Andre Fuetsch, SVP, Architecture and Design, AT&T
Last year, a blogger posted a newspaper flyer from 1991 of an electronics retailer advertising a camcorder, portable CD player, clock radio, calculator, answering machine and various other gadgets. The punchline, of course, is that smartphones and apps have replaced every one of those devices. It’s a jarring reminder of how quickly the rise of software and the mobile Internet have invalidated many old business models and forced companies big and small to rethink how they operate.
For AT&T, the challenge and the solution go hand in hand. From 2007 through 2014, wireless data traffic on AT&T’s network grew 100,000 percent. That’s not a typo. As we like to say, your smartphone has become the remote control for your life. There’s no sign of this trend slowing down. Industry analysts have predicted global mobile data traffic will grow nearly tenfold between 2014 and 2019.
Under that sort of strain, the traditional network model of just throwing more hardware at the problem simply isn’t sustainable. Adding more and more complex, customized and expensive routers, switches and other gear isn’t the answer. Network demand will outstrip network capacity before too much longer.
So how do you build a telecom network that can grow with that software surge? With software, of course.
Software defined networking and network function virtualization are putting us on a path to a network that expands and responds in almost real time to our customers’ needs. Highly automated software running on commodity hardware makes it much easier to add capacity, spool up new services, respond to outages and security threats, and give our customers greater control of their network services.
We plan to virtualize and control over 75 percent of our network using this software-centric approach by 2020. We’re confident we can hit that target. We’re using a model that’s already been proven in the software world (sensing a theme here?).
Traditionally, network service providers built our platforms with a hardware-centric, bottoms-up approach. Reliability was the key criteria, measured by the famous 5-9s. Hardware had to be bulletproof. In a pre-Internet world, it was slow and cumbersome, but it was the only option.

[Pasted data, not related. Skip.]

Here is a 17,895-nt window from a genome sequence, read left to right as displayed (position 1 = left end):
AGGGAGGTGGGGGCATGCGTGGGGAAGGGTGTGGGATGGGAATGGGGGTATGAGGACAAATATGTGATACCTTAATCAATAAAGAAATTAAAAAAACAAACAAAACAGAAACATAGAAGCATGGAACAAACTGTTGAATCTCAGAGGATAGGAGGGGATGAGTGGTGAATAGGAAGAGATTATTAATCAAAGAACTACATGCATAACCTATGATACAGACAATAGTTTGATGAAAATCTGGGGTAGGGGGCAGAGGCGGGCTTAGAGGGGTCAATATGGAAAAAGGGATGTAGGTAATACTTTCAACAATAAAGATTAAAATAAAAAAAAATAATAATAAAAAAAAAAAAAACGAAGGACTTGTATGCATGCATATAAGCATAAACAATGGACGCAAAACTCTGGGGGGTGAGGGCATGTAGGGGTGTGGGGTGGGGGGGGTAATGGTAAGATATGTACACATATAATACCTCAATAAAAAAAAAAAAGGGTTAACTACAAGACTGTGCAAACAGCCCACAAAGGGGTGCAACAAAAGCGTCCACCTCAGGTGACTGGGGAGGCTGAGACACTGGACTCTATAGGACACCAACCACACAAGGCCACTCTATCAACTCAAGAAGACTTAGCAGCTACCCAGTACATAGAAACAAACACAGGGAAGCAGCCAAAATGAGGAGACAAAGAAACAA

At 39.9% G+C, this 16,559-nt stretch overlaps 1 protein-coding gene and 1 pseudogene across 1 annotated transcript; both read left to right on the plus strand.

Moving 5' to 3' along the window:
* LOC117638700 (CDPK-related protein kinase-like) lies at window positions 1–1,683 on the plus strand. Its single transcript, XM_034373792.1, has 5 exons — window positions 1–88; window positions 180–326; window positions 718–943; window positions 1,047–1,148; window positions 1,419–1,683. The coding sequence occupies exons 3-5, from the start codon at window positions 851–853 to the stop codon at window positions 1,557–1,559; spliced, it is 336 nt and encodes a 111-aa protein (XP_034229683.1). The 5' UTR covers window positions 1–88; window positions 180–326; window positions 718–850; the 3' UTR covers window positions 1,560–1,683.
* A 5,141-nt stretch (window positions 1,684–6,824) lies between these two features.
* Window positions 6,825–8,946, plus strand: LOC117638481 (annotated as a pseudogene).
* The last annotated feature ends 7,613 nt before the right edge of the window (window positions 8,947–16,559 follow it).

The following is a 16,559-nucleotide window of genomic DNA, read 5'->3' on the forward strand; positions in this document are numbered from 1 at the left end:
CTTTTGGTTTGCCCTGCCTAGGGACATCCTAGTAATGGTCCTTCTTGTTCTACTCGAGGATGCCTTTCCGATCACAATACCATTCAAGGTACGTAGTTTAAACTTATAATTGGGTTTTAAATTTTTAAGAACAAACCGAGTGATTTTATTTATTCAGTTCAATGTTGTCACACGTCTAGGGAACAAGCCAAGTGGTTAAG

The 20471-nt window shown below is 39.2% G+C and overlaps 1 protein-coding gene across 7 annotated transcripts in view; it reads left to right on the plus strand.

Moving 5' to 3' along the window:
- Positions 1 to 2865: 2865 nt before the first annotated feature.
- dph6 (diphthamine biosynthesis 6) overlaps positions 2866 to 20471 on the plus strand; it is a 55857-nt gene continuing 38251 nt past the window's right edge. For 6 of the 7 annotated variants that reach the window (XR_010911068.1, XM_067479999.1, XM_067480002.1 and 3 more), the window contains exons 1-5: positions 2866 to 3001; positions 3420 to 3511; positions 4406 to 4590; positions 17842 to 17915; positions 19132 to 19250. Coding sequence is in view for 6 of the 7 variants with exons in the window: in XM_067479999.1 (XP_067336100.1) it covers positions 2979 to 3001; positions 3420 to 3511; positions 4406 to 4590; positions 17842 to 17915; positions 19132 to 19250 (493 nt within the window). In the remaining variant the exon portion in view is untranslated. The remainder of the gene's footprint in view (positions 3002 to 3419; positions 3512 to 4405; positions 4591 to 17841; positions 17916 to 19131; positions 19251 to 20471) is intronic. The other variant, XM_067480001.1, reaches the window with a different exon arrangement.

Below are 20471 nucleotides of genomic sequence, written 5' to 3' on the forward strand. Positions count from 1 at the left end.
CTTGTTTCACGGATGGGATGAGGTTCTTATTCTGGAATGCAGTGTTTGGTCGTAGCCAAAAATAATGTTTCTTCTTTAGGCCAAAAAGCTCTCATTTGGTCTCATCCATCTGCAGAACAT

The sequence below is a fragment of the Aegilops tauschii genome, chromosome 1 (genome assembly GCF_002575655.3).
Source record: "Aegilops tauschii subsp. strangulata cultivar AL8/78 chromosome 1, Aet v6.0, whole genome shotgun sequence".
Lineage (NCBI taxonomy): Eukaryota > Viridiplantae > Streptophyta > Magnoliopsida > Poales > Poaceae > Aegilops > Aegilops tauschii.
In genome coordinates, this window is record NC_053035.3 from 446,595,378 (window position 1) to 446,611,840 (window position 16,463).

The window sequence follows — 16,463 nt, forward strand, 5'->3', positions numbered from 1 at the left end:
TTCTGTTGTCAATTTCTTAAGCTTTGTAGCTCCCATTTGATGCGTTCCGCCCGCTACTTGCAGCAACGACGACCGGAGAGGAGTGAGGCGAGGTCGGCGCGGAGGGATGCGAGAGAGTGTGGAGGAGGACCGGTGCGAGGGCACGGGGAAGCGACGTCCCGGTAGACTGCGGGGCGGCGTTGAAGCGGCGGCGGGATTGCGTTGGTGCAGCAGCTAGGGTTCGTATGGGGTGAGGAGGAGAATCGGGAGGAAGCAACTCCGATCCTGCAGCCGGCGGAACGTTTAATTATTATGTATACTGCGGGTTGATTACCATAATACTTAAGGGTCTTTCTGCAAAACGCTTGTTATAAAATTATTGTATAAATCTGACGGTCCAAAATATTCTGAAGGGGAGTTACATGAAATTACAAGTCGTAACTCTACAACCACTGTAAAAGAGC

But now think about the rise of all the Web companies. How does a startup–a search engine or a social network or a streaming video provider–scale fast enough to meet explosive customer growth while keeping costs in check? By skipping the custom hardware and putting their features in software running on inexpensive, off-the-shelf servers and other systems. Think apps versus gadgets. You can isolate and route around problems in software. You can add capacity by deploying virtual machines on standard servers. You can keep costs low by using open source software, APIs and other collaborative software tools whenever possible.
“Network function virtualization, where physical appliances are transformed into virtual apps, makes it easier to move resources to different parts of the network”
That’s the model we’re now adapting for the Wide Area Network. We’re becoming a software company. It won’t be easy. But the benefits are clear.
By decoupling hardware and software, you enable both sides to evolve faster. We don’t have to wait years for a new generation of custom hardware to deliver new software features. We can deploy new software at Internet speed.
Likewise, because the hardware is now commoditized, it can evolve at the pace of Moore’s Law. We don’t have to wait for custom silicon to be developed. We don’t have to wait for standards bodies to come to agreement. We don’t have to wait for massive capital investments to pay off before moving to next-gen capabilities.
Network function virtualization, where physical appliances are transformed into virtual apps, makes it easier to move resources to different parts of the network. We can also push software updates to the cloud. No need to roll out physical trucks to central offices.
Software defined networking gives us a way to automate what were traditionally manual functions. It speeds up the process of how we provision and connect these functions together. And when there’s a problem with that software, we can detect the issue, isolate it, and spin it up somewhere else and continue to serve that demand without manual intervention.
It also opens up the innovation process. Because our network services are now in software, the developer community outside the traditional vendors can now contribute.
Lastly, it gives customers more control over their network services. They can add and adjust features in almost real-time from their own dashboards. This spares them calling in a work order to AT&T and waiting for us to deploy updates.
We’ve already made impressive progress in four key areas related to our 2020 goal:
• We launched Network on Demand, our first SDN-enabled network service, in 2014. This enables customers to increase or decrease their network bandwidth as needed in near-real time.
• We’re working to virtualize our mobile packet core. We’re virtualizing network functions that run our mobile network onto a common platform infrastructure. Traditionally, each mobile network function ran on its own dedicated hardware. Now, we’re moving to a common platform running on off-the-shelf hardware. Unique functions happen in software.
• We’re virtualizing our enterprise and consumer Voice over Internet Protocol (VoIP) architecture, including Voice over LTE (VoLTE), so it all runs on one network. We call it the Virtualized Universal Service Platform.